Pediatric Dermatology Consult

Pediatric Dermatology Consult - July 2018

An 8-week-old male with a history of cradle cap presented for a second evaluation of an erythematous rash on the neck that started 1.5 weeks before, and it had since worsened. The parents note that their infant has been more irritable, but they otherwise deny any fever, diarrhea, constipation, or decrease in oral intake.

Courtesy Dr. Lawrence F. Eichenfield

The patient’s first evaluation had been 3 days prior; nystatin cream was prescribed, and the parents applied it twice a day but without improvement to the rash. The patient also had a rash behind the ears bilaterally, which was treated with hydrocortisone 2.5% ointment with some improvement

On physical exam, the central neck is covered by a bright, beefy red, erythematous plaque with distinct borders and strong odor. There is faint scale and superficial desquamation between the skin folds. There are no surrounding papules or pustules. The patient’s chin is moist with drool. In the postauricular skin folds bilaterally, there are fainter but still erythematous plaques with mild scale.

What is your diagnosis?

Candida intertrigo

Seborrheic dermatitis

Streptococcal intertrigo

Acrodermatitis enteropathica

Contact dermatitis

Staphylococcal scalded skin syndrome

Streptococcal intertrigo is an inflammatory, superficial eruption of intertriginous skin caused by group A beta-hemolytic streptococci. Frequently misdiagnosed, streptococcal intertrigo more commonly affects infants and toddlers but is rarely reported, especially compared with other Streptococcus pyogenes infections, including impetigo, erysipelas, and cellulitis.1

Intertrigo, meaning “between” (inter) and “to rub” (terere) in Latin, describes any skin disorder involving two opposing skin surfaces that touch or rub to cause friction.2 The continuous chaffing, coupled with moisture trapped within the skin folds, leads to irritation and maceration, which provides an ideal environment for pathogens to thrive. Thus, frictional dermatitides that arise may become secondarily infected with one or more microorganisms, such as Candida albicans, Staphylococcus aureus, Streptococcus pyogenes, and even organisms less commonly associated with cutaneous infection, such as Proteus mirabilis.3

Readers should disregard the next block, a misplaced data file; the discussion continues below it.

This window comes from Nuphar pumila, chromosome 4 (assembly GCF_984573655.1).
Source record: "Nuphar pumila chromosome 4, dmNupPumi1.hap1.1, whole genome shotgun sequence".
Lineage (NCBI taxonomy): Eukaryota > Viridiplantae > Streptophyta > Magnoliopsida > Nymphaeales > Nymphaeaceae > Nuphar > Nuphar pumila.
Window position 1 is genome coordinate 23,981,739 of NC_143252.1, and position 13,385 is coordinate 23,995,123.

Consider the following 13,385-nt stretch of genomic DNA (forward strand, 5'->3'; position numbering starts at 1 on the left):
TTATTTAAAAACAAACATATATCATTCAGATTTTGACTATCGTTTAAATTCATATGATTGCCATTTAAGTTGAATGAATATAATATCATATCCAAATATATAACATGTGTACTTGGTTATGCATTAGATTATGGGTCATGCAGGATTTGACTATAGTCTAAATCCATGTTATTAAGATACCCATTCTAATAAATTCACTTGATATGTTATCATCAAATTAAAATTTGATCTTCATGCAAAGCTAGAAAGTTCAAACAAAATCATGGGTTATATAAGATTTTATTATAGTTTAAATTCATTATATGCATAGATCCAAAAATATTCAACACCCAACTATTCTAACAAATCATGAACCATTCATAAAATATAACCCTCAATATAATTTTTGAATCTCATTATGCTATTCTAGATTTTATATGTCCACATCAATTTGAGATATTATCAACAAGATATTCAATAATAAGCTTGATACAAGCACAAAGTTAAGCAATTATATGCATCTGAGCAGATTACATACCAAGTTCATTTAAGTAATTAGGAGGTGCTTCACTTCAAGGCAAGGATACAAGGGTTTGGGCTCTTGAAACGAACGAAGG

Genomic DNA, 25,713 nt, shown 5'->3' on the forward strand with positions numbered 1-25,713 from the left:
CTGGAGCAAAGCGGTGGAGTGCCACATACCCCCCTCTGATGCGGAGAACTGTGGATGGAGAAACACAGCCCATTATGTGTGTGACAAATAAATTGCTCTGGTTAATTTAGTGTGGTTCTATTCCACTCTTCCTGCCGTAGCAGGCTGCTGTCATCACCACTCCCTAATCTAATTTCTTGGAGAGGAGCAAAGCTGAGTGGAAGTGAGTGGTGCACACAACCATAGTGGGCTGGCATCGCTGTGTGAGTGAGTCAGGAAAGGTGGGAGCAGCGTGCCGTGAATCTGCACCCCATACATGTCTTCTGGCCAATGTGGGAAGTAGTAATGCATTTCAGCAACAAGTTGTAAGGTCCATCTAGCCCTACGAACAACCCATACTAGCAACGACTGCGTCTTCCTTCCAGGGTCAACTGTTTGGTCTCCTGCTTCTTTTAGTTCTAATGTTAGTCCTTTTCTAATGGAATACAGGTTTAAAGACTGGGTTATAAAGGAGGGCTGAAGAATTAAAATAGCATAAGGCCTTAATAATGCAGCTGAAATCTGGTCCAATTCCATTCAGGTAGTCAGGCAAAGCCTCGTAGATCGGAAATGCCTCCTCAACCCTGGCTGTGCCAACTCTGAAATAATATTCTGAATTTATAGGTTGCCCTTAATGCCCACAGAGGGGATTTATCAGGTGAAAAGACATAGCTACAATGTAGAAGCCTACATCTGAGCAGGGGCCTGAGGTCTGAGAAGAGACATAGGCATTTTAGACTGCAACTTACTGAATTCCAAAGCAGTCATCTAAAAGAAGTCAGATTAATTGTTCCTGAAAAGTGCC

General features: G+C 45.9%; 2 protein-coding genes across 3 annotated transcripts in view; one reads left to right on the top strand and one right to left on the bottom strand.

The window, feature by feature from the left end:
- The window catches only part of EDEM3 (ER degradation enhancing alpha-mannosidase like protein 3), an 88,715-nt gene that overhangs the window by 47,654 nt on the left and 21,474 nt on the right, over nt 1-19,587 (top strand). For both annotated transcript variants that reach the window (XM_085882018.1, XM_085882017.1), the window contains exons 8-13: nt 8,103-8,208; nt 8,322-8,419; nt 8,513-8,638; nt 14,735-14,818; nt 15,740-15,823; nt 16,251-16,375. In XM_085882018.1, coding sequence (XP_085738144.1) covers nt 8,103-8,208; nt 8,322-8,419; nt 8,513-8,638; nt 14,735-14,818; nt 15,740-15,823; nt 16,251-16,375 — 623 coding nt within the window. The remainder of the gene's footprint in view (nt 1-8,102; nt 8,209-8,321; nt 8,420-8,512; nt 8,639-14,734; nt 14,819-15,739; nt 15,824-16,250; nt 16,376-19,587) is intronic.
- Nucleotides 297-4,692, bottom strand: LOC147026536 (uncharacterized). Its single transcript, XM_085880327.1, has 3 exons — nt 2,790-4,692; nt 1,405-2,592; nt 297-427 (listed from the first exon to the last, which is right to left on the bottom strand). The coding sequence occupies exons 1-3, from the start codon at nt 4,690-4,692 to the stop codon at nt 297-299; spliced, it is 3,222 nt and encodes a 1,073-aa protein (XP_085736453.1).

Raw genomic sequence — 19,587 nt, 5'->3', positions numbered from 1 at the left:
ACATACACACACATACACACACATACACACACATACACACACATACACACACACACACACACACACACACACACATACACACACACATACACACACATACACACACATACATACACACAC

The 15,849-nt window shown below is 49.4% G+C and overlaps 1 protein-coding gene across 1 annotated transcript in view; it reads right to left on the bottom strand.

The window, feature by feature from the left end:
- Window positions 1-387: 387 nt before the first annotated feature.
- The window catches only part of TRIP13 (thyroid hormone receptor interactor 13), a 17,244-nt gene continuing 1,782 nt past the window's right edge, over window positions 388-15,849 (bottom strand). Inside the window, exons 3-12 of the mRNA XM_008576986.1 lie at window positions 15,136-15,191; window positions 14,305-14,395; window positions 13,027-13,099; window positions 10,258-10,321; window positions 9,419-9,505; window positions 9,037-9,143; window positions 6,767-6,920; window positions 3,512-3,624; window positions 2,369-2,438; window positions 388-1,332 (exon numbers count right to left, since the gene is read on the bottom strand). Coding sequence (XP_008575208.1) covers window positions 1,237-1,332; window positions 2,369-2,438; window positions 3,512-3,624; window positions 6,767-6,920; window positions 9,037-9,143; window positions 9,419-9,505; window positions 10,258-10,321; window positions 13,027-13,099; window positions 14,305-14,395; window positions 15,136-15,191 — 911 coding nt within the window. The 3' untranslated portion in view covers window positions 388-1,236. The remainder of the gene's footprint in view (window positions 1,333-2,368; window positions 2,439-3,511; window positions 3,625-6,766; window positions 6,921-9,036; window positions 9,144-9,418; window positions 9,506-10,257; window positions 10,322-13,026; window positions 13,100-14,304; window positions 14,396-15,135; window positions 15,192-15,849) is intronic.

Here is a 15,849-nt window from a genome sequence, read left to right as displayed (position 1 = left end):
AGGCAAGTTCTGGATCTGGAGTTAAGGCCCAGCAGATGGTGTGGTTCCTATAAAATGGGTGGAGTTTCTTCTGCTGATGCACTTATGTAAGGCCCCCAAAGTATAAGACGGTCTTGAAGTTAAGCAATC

streptococcal intertrigo Courtesy Dr. Lawrence F. Eichenfield
Intertrigo caused by Streptococcus pyogenes is classically characterized by fiery erythema and moist maceration. Homogeneous in appearance, lesions are discretely demarcated and notably lack satellite lesions, unlike in candidal intertrigo. Distinctly foul odor and worsening or persistence of rash despite antifungal treatment also are helpful features in distinguishing streptococcal intertrigo from candidal intertrigo.4 These characteristics are essential to consider because streptococcal intertrigo is most commonly initially misdiagnosed as candidal intertrigo, which is the most common type of intertrigo.5

Streptococcal intertrigo may affect any intertriginous area, but most commonly it affects the folds of the neck; this is likely because of the combination of the deep folds that develop in shorter, infantile necks and the moisture from drool and saliva that pools in the area.5,6 In addition to these cervical folds, other intertriginous areas commonly are affected, including the inguinal, axillary, popliteal, posterior auricular, perianal, and genital folds.

Perianal streptococcal disease may present in a similar manner as streptococcal intertrigo, manifesting as well-demarcated, beefy red plaques in the skin folds around the anus and, in females, frequently perivaginally.7 Unlike streptococcal intertrigo, perianal streptococcal disease is often characterized by pain, pruritus, and fissuring of the involved area.8 It is associated with pharyngeal colonization of group A beta-hemolytic streptococci.7